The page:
The system of winds along the western coast of America has been already discussed.

As to the middle latitudes of the southern hemisphere in the Pacific, the same may be said of them as of the same latitudes of the Atlantic, and Indian Oceans.

ANTARCTIC ZONE.

I give next some calculations from the extreme southern part of the Pacific and Antarctic Oceans, comprising the most southerly latitudes to which man has yet penetrated.

See Pilot Chart of Atlantic, Pacific and Indian Ocean, edited by the British Admiralty. Unfortunately I could not obtain it in Washington, and thus have not the possibility of tracing the limits of the trades and monsoons according to the best source, as in the Atlantic.

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6 9 11 8 10 16 26 13

7 10 10 10 13 19 16 15 28 5 4 0 4 4 39 14 11 3 3 17 6 17 25 17 11 7! 5 2 11 33 18 13

8 8 22 0 1 11 33 16 14 13 12 5 18 18 9 12 6 6 0 2 10 29 47 8 4 3 6 15 21 27 16

Zone 29. 1600-165° W.

29. 80 -85 W.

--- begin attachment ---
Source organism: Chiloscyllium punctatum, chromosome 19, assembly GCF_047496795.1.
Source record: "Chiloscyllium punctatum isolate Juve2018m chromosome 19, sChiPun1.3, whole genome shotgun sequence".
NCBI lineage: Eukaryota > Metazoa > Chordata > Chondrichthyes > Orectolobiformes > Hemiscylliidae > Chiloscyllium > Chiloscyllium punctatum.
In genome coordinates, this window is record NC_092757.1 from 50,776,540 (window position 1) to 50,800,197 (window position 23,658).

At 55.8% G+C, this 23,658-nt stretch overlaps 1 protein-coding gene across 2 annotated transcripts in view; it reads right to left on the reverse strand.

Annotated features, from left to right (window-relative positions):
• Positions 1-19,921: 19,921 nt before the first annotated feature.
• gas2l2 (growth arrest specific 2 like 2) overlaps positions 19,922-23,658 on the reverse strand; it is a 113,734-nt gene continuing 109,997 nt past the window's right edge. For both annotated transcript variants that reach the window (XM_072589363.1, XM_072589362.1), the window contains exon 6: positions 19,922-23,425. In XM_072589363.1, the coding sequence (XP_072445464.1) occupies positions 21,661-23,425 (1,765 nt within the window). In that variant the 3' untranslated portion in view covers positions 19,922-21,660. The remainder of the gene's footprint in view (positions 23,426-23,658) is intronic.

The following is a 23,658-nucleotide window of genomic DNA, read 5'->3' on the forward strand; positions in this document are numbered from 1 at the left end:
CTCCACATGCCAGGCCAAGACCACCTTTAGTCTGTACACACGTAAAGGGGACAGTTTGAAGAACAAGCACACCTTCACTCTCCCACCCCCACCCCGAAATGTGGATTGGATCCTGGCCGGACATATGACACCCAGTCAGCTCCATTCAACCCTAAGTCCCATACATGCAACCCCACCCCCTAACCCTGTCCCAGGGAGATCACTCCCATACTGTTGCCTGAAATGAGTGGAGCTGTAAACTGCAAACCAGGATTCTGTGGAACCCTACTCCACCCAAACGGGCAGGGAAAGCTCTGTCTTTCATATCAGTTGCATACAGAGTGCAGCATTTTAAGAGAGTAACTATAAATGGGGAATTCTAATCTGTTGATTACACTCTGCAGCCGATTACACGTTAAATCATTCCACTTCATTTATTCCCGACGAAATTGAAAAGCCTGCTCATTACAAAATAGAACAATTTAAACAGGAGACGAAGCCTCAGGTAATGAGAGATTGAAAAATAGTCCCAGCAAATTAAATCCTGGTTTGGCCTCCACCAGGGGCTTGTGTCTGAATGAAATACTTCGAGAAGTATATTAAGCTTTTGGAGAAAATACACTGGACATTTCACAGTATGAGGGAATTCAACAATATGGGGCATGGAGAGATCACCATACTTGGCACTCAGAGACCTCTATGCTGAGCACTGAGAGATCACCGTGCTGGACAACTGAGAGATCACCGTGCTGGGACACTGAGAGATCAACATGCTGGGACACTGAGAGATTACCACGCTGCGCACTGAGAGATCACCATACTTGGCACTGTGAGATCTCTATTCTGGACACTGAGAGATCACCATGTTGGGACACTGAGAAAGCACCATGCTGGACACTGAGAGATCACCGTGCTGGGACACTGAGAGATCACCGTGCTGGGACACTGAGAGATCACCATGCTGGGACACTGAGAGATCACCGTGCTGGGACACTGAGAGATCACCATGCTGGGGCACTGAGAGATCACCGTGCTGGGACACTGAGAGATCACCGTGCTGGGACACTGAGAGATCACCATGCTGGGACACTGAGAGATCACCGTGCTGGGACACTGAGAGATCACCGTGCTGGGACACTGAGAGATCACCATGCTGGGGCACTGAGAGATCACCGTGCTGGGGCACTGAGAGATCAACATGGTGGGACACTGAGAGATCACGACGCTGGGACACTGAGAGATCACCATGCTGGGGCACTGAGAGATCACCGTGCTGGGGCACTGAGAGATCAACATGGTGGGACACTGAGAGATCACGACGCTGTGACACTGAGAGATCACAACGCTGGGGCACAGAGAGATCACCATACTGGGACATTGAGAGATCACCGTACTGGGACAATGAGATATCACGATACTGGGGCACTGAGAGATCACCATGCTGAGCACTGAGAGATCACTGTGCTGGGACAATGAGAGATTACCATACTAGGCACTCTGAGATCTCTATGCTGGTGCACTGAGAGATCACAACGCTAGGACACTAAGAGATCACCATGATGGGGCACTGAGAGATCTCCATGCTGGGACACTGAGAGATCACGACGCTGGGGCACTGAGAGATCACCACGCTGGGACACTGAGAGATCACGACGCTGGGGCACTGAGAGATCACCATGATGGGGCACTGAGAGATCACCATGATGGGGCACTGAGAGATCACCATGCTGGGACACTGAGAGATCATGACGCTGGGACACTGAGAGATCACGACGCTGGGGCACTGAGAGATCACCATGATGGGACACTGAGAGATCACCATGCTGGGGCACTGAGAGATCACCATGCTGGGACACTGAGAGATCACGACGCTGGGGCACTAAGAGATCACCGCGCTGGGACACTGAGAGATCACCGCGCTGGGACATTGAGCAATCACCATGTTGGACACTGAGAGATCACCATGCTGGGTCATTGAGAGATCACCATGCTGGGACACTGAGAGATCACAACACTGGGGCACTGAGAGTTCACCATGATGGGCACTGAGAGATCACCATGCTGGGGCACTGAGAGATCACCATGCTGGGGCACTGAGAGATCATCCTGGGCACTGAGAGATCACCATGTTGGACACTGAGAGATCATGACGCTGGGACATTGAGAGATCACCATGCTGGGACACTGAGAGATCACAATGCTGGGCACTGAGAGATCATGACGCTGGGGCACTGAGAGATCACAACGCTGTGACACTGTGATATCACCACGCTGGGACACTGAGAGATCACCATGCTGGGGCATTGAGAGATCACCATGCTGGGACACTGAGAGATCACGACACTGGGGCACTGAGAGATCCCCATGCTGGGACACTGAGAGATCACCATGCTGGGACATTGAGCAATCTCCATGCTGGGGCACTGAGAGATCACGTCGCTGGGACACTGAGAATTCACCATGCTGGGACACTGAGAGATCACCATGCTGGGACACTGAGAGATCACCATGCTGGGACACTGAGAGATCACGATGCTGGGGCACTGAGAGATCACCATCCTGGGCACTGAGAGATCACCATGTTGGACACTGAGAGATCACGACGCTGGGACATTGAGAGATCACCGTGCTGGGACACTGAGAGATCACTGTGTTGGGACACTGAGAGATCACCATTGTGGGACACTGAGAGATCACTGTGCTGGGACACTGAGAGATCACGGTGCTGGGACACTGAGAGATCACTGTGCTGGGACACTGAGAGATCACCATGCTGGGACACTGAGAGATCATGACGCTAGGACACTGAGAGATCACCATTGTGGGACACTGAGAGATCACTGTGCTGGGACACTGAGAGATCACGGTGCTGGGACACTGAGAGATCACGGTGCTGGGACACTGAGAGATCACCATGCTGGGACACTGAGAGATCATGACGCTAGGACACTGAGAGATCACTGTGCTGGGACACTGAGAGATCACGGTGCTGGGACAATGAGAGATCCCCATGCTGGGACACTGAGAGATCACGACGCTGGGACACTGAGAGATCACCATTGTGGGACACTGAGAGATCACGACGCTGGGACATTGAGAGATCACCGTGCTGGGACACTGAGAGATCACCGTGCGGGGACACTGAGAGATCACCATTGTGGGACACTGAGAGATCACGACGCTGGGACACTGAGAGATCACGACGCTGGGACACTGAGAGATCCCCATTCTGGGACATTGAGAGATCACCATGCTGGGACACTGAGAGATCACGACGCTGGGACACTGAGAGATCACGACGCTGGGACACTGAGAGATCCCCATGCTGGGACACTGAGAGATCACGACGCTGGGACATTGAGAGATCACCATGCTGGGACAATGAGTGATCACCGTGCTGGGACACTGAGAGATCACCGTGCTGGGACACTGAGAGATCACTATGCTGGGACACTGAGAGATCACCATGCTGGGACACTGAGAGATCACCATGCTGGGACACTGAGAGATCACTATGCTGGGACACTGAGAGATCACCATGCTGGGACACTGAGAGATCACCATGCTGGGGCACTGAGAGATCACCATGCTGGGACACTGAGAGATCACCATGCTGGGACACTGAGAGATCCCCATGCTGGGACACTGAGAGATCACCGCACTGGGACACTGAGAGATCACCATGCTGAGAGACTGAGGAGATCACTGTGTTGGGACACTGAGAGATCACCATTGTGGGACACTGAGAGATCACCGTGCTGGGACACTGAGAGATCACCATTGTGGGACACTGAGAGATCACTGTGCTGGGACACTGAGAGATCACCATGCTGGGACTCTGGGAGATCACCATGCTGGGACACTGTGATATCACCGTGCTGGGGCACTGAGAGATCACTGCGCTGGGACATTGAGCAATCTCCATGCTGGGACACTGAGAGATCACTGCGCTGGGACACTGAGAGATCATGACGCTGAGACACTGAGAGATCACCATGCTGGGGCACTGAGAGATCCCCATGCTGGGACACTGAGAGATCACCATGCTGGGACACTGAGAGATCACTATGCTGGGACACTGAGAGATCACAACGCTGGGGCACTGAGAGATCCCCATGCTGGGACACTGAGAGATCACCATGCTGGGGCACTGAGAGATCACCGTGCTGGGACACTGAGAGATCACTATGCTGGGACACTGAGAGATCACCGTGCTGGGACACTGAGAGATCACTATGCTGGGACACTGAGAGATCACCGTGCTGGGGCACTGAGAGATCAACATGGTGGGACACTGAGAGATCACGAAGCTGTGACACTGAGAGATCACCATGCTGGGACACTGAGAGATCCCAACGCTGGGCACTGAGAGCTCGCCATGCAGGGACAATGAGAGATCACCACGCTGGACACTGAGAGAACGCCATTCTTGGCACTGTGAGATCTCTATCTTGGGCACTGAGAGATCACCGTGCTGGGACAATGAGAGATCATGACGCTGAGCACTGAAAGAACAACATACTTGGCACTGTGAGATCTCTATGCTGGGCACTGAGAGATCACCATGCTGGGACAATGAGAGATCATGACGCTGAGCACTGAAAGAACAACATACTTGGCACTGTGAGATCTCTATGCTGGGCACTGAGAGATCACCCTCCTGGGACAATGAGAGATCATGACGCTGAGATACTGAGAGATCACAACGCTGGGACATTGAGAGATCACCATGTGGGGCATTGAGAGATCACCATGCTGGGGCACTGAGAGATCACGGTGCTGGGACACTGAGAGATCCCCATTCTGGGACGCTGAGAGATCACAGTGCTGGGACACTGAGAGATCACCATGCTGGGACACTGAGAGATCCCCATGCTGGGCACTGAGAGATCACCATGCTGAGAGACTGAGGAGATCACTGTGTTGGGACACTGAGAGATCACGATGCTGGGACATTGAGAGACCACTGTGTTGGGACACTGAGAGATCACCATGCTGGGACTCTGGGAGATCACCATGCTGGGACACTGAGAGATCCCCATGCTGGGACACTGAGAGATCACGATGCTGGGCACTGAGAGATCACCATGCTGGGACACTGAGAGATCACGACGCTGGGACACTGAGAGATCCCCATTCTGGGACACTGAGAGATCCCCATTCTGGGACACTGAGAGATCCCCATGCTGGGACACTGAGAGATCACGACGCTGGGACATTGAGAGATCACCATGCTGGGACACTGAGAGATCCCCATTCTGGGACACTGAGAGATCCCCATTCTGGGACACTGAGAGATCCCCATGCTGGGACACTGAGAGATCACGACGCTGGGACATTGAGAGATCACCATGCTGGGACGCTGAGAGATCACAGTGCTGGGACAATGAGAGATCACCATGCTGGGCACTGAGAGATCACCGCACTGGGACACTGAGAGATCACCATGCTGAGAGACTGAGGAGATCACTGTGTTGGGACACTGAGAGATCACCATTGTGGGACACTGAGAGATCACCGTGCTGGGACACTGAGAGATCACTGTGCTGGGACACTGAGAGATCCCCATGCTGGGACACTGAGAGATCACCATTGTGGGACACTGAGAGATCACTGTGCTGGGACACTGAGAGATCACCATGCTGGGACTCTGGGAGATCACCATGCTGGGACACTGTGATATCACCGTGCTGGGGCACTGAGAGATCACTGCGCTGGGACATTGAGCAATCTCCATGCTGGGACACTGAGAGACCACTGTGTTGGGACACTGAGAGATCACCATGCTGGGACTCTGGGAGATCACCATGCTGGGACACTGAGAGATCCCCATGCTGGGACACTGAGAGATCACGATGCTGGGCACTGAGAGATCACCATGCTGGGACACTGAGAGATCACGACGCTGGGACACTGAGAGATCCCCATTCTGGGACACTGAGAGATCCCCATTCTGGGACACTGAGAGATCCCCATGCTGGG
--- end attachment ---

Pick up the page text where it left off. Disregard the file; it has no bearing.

29. N. 51, Heard's Island
29.

N. 28. 60°-70° W.
29.

N. 13. Off Cape Horn
30. 85°-115o W.
30.

56 -58 S., 750-79° W.
30. 56 -58 S., 69 -71 W.
30. 56 -58 S., 65 -67 W.
31. 60 -62 S., 63 -83 W.
31. 60 -65 S., 5 -15 W.
31. 60 -65 130 -135 E.

60 -65 160 -176 E. 32.

105 -160 E.
32.

160 -176 E.
33. By Sir James Ross
34. By Sir James Ross

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19 10 6 4 6 13 19 22 13 3 1 2 7 18 29 26 24 2 9 1 3 6 38 18 17 6 3 2 8 26 22 15 11 4

3 8 20 31 21 13 3

5 10 29 30 8 4

4 3 16 30 33 8 5 1 7 19 35 23 10 5 1 1 6 22 38 16 7

0 0

2 43 43 11 12 15 16 19 13 85

045 28 13 5 6 3

4 11 11 0 14 31 26 2 2 18 22 21 20 12 4 11 13 16 9 12 18 10 10 5

9 20 28 8 16 9/5 6 19 24 15 12 78